An Essay on the History of the English Government and Constitution,: From the Reign of Henry VII. to the Present Time

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Longman, Hurst, Rees, Orme, and Brown, 1821 - 320 sider

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Side 99 - ... methinks I see her as an eagle mewing her mighty youth, and kindling her undazzled eyes at the full midday beam ; purging and unsealing her long-abused sight at the fountain itself of heavenly radiance; while the whole noise of timorous and flocking birds, with those also that love the twilight, flutter about, amazed at what she means, and in their envious gabble would prognosticate a year of sects and schisms.
Side 104 - That it is the right of the subjects to petition the king ; and all commitments and prosecutions for such petitioning are illegal.
Side 233 - All this is true if time stood still ; which contrariwise moveth so round, that a froward retention of custom is as turbulent a thing as an innovation ; and they that reverence too much old times are but a scorn to the new.
Side 87 - And whereas the Laws of England are the birthright of the people thereof, and all the Kings and Queens, who shall ascend the Throne of this realm, ought to administer the Government of the same according to the said laws, and all their officers and ministers ought to serve them respectively according to the same...
Side 192 - The discretion of a judge is the law of tyrants: it is always unknown ; it is different in different men; it is casual, and depends upon constitution, temper, and passion. In the best, it is oftentimes caprice ; in the worst, it is every vice, folly, and passion to which human nature is liable.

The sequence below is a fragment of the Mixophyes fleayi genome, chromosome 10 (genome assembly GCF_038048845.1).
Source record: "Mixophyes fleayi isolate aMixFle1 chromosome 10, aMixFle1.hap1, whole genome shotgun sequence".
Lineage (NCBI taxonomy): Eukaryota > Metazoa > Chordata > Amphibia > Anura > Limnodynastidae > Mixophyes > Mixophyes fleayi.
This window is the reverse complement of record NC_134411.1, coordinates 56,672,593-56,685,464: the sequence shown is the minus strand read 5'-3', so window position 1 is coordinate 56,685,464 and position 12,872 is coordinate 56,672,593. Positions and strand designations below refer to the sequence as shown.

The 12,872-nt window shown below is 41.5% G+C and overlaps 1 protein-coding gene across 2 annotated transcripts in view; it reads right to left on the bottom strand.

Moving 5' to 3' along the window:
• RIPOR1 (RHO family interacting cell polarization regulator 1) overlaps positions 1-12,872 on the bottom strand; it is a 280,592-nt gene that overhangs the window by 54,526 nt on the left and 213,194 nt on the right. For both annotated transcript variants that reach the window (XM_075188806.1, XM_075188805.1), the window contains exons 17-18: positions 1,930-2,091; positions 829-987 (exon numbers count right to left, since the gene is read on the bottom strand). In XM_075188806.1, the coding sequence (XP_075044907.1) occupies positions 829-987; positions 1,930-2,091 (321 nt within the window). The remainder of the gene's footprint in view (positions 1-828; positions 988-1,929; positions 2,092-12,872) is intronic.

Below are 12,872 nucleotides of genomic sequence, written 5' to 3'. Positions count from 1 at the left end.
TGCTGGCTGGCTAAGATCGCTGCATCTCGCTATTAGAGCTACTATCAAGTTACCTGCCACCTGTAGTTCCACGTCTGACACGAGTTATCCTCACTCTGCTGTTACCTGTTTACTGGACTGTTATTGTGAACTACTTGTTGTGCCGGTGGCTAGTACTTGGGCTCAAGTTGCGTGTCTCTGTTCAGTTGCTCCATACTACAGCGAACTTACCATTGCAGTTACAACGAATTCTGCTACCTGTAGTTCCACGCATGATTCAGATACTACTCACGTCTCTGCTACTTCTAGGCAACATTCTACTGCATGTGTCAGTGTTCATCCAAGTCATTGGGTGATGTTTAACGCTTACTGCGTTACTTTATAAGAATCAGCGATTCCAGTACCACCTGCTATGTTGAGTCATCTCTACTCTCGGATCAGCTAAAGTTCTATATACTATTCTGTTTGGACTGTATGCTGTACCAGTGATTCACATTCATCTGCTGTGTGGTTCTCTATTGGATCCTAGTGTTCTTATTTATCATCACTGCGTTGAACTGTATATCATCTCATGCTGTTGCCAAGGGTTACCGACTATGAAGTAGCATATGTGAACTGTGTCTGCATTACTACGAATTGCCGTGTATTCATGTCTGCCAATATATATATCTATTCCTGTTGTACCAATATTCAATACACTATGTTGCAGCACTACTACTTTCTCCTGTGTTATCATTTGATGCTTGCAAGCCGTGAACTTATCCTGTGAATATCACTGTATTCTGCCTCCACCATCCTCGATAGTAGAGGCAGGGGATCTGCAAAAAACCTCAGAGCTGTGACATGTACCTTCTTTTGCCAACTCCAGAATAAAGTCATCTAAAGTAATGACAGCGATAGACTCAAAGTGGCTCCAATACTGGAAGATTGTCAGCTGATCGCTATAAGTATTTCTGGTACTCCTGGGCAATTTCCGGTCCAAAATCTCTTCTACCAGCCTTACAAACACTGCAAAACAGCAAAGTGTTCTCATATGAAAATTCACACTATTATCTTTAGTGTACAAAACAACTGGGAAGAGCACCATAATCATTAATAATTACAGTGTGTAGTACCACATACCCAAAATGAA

Side 51 - That the liberties, franchises, privileges and jurisdictions of Parliament are the ancient and undoubted birthright and inheritance of the subjects of England...
Side 130 - Party is a body of men united, for promoting by their joint endeavours the national interest, upon some particular principle in which they are all agreed.
Side 200 - As it is in the body, so it is in the mind ; practice makes it what it is : and most even of those excellences which are looked on as natural endowments, will be found, when examined into more narrowly, to be the product of exercise, and to be raised to that pitch only by repeated actions.
Side 303 - Smith (?'), they be made good cheap in this kingdom ; for whosoever studieth the laws of the realm, who studieth in the universities, who professeth the liberal sciences, and, (to be short,) who can live idly, and without manual labour, and will bear the port, charge, and countenance of a gentleman, he shall be called master, and shall be taken for a gentleman.
Side 110 - Protestant Subjects dissenting from the Church of England from the Penalties of certain Laws...

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